Canada Beethoven, Brahms and Chopin, Daniel Müller-Schott, cello, Simon Trpčeski, piano, Vancouver Playhouse, 22.4.2014.
Beethoven: Sonata No. 4 in C major for Piano and Cello, Op. 102, no. 1
Brahms: Sonata No.2 in F major for Cello and Piano, Op. 99
Chopin: Sonata for Cello and Piano in G minor, Op. 65
There are few more distinguished young soloists around these days than cellist Daniel Müller-Schott and pianist Simon Trpčeski, and it is cause for celebration that they have come together for an international tour this year. Chamber music ventures indeed seem to becoming more frequent for both artists: they are fresh off a very well-received Wigmore Hall collaboration with violinist Julia Fischer last month. We have seen each artist on their own in a number of very enjoyable concerts in the past, and the Vancouver Recital Society in fact has sponsored the cellist from his very early days. The feature that seemingly unites both Müller-Schott and Trpceski is the remarkable tonal beauty and strong romantic sentiment in their playing, the basis for a really exciting match. Certainly, what we saw from Müller-Schott at this concert was close to stunning: it is remarkable how much his technical sophistication and control has advanced in a relatively few years, and just how warm and ravishing much of his tonal output is. There is much feeling but also tremendous refinement, shape and eloquence too. Simon Trpčeski has always had a strong structural awareness and dramatic sense, but is equally able to find a feathery lightness in articulation and a subtle range of tone colour.
The often-neglected Cello Sonata of Chopin was the highlight of the evening, given a wonderfully romantic, expressive treatment that I think raised its stature as a composition. The artists achieved just the right enthusiasm and natural flow from its outset, capturing all its emotional shades, from its poetic tender musings to its passionate headlong outbursts. The following Scherzo had a remarkable range of colour and Müller-Schott’s silken-smooth delivery of the lovely waltz theme in the trio was most affecting. The following Largo built on this, with more silken beauty and soft, tender legato lines, a genuine glow coming from the collaboration. The finale carried the work home with the right type of robust expressive power. One nice thing about this sonata is that it allows an important soloistic contribution from the piano, and here Trpčeski did not disappoint, bringing a keen awareness of Chopin style.
There was also lovely shaping and ardour in the striding theme that opens the Brahms Cello Sonata No. 2. Müller-Schott brought a full arsenal of slides and vibrato to convey a wistful melancholy as the opening movement progressed, coming together with the pianist to produce genuinely volcanic outbursts at dramatic points. Here there was much beauty again but I did sense a less natural flow in the articulation, and less subliminal understanding between the artists. Sometimes I thought that the cellist was slightly over-sophisticated in bringing out different textural hues and shaping, sacrificing some line and sinew in the process. The following Adagio achieved a touching intimacy nonetheless, and the trio of the following movement was very engaging. In the finale and at points earlier on, some lack of coordination could be perceived. When Müller-Schott’s natural tendency is to slow down the music to facilitate expressive nuance and shading, it seems imperative that the pianist act as a very firm anchor for him in these circumstances. Yet I think Simon Trpčeski went off a bit on his own journey, sometimes adding a different type of volatility and texture to the music. Sometimes he may have been slightly too loud for the required balance, and his attempts to achieve a prettier — almost Chopinesque — lightness and colour, and to propel the last movement with a mercurial fervour, did seem slightly at odds with the cellist and perhaps with the firm decisiveness of Brahmsian expression.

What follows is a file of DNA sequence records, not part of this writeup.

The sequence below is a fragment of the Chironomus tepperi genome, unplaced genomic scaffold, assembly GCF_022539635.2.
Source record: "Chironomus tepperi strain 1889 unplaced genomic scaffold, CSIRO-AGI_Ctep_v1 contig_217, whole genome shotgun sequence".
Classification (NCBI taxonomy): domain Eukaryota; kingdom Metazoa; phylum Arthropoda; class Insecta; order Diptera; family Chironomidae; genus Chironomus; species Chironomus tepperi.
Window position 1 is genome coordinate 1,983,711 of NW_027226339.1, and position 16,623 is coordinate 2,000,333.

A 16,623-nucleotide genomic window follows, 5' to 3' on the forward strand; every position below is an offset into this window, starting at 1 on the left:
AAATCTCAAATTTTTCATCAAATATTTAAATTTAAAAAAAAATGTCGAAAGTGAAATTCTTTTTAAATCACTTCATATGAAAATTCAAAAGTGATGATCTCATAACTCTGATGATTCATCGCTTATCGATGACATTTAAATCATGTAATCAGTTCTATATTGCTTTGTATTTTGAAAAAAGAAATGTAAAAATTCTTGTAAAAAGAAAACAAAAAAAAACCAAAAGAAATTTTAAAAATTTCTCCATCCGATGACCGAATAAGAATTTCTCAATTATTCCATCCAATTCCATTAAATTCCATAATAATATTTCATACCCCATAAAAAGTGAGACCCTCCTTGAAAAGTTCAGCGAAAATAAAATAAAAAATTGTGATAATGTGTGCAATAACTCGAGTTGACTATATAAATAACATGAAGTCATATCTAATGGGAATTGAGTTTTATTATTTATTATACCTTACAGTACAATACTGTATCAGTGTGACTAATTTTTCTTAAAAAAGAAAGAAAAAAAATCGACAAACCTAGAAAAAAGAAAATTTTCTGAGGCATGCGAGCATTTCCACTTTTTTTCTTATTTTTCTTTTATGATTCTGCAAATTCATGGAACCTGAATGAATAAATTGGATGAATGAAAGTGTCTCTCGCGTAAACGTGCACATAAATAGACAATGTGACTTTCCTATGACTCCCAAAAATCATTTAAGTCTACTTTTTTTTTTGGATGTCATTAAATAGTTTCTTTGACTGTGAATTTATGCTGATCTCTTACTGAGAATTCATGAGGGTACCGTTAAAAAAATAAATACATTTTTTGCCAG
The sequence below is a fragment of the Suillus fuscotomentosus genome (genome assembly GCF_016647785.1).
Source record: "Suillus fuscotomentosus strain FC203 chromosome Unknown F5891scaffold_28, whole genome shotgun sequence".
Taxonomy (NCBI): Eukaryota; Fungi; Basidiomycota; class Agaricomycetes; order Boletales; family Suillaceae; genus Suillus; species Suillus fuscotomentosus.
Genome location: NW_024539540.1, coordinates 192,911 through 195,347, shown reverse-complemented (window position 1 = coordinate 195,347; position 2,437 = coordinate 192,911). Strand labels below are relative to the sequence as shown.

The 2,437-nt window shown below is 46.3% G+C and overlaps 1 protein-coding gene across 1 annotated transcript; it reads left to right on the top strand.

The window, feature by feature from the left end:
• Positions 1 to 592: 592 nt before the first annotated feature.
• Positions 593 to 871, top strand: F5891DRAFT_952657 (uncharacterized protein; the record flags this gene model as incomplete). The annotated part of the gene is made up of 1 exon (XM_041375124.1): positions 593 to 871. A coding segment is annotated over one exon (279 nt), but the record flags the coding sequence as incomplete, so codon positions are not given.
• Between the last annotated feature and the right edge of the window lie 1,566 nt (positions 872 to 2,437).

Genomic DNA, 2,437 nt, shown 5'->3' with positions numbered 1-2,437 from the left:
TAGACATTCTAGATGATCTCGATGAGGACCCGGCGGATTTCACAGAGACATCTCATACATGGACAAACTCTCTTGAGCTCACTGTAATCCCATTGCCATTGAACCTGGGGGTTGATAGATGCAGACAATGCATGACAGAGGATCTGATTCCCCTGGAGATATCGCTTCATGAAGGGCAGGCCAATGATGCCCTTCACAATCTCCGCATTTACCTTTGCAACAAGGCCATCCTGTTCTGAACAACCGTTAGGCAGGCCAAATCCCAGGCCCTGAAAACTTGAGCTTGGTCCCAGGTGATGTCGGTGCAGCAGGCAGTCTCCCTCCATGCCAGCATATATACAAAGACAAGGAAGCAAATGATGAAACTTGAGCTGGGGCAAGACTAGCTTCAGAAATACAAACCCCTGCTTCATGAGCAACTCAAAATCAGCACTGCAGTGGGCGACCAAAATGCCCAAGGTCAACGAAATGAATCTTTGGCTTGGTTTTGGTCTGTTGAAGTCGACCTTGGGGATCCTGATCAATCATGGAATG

The last two cello sonatas of Beethoven certainly are ‘late’ Beethoven and have all the quirkiness and elliptical features of works of this period. Op. 102, No. 1 combines a subtle inward musing with abrupt and fragmented slices of counterpoint, and it is always a challenge for the performers to balance expression with its tight structural demands. This performance seemed to aim for a richer romantic treatment too. The cello’s opening exploration was given strong gravitas, beautifully poignant — but perhaps too much. The piano seemingly played a lesser role in what can be an egalitarian duet. In turn, when the piano had some room to work, I thought it was a bit too volatile and eager. The Adagio of the second movement added an additional variety of expressive hues and drama, finishing with a nicely cultivated Allegro. Not really the late Beethoven I am used too, but perhaps I am too enamoured with the tightly-argued ingenuity and structural economy of these pieces. Again, the playing itself was quite lovely, as it was in the Chopin and Shostakovich encores that followed the very enthusiastic ovation.
I was strongly taken with the beauty and artistry that I witnessed at this concert. While there is still room for these two artists to get really used to each other, they show wonderful potential overall. I think there is some self-consciousness in Daniel Müller-Schott’s desire to probe soft passages and inform them with gorgeous hues and shadings. But there is of course a trade-off in removing it: we may get a more faithful and fluent structural line but we lose some of the ravishing beauty. Luckily, the cellist is in good company. We used to raise the same concerns with both Jacqueline Du Pré and Yo-Yo Ma — and look what they became!
© Geoffrey Newman 2014
Previously published in http://www.vanclassicalmusic.com